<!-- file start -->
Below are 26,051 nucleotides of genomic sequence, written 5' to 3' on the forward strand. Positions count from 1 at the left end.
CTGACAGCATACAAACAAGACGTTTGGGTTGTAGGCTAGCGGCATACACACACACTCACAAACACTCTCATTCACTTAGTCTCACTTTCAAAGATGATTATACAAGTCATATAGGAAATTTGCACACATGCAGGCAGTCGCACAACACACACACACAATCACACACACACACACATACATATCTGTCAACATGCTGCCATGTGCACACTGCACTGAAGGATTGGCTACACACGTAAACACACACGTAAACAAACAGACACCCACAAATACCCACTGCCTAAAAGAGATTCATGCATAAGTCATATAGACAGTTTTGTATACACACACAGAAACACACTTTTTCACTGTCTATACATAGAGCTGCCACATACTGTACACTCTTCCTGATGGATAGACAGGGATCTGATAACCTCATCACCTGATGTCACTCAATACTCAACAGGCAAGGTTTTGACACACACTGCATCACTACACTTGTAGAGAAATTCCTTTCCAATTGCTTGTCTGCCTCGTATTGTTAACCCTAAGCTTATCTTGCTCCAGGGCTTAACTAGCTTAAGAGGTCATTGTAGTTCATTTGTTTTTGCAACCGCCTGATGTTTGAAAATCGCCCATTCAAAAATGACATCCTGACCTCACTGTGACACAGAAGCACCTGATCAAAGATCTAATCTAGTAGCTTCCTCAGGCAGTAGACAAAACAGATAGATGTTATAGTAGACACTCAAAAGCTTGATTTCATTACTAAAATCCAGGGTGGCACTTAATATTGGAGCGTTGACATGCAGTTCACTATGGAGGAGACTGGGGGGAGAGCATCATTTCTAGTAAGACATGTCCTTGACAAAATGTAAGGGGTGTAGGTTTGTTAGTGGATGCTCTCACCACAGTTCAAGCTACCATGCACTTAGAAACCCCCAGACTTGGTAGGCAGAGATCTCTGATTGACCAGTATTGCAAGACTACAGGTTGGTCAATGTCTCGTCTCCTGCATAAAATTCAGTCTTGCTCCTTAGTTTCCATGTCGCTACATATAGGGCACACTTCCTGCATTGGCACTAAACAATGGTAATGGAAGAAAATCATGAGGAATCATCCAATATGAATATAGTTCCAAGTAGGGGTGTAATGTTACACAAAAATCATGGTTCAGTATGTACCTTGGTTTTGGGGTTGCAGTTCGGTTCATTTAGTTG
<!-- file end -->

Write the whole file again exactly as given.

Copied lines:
Below are 26,051 nucleotides of genomic sequence, written 5' to 3' on the forward strand. Positions count from 1 at the left end.
CTGACAGCATACAAACAAGACGTTTGGGTTGTAGGCTAGCGGCATACACACACACTCACAAACACTCTCATTCACTTAGTCTCACTTTCAAAGATGATTATACAAGTCATATAGGAAATTTGCACACATGCAGGCAGTCGCACAACACACACACACAATCACACACACACACACATACATATCTGTCAACATGCTGCCATGTGCACACTGCACTGAAGGATTGGCTACACACGTAAACACACACGTAAACAAACAGACACCCACAAATACCCACTGCCTAAAAGAGATTCATGCATAAGTCATATAGACAGTTTTGTATACACACACAGAAACACACTTTTTCACTGTCTATACATAGAGCTGCCACATACTGTACACTCTTCCTGATGGATAGACAGGGATCTGATAACCTCATCACCTGATGTCACTCAATACTCAACAGGCAAGGTTTTGACACACACTGCATCACTACACTTGTAGAGAAATTCCTTTCCAATTGCTTGTCTGCCTCGTATTGTTAACCCTAAGCTTATCTTGCTCCAGGGCTTAACTAGCTTAAGAGGTCATTGTAGTTCATTTGTTTTTGCAACCGCCTGATGTTTGAAAATCGCCCATTCAAAAATGACATCCTGACCTCACTGTGACACAGAAGCACCTGATCAAAGATCTAATCTAGTAGCTTCCTCAGGCAGTAGACAAAACAGATAGATGTTATAGTAGACACTCAAAAGCTTGATTTCATTACTAAAATCCAGGGTGGCACTTAATATTGGAGCGTTGACATGCAGTTCACTATGGAGGAGACTGGGGGGAGAGCATCATTTCTAGTAAGACATGTCCTTGACAAAATGTAAGGGGTGTAGGTTTGTTAGTGGATGCTCTCACCACAGTTCAAGCTACCATGCACTTAGAAACCCCCAGACTTGGTAGGCAGAGATCTCTGATTGACCAGTATTGCAAGACTACAGGTTGGTCAATGTCTCGTCTCCTGCATAAAATTCAGTCTTGCTCCTTAGTTTCCATGTCGCTACATATAGGGCACACTTCCTGCATTGGCACTAAACAATGGTAATGGAAGAAAATCATGAGGAATCATCCAATATGAATATAGTTCCAAGTAGGGGTGTAATGTTACACAAAAATCATGGTTCAGTATGTACCTTGGTTTTGGGGTTGCAGTTCGGTTCATTTAGTTG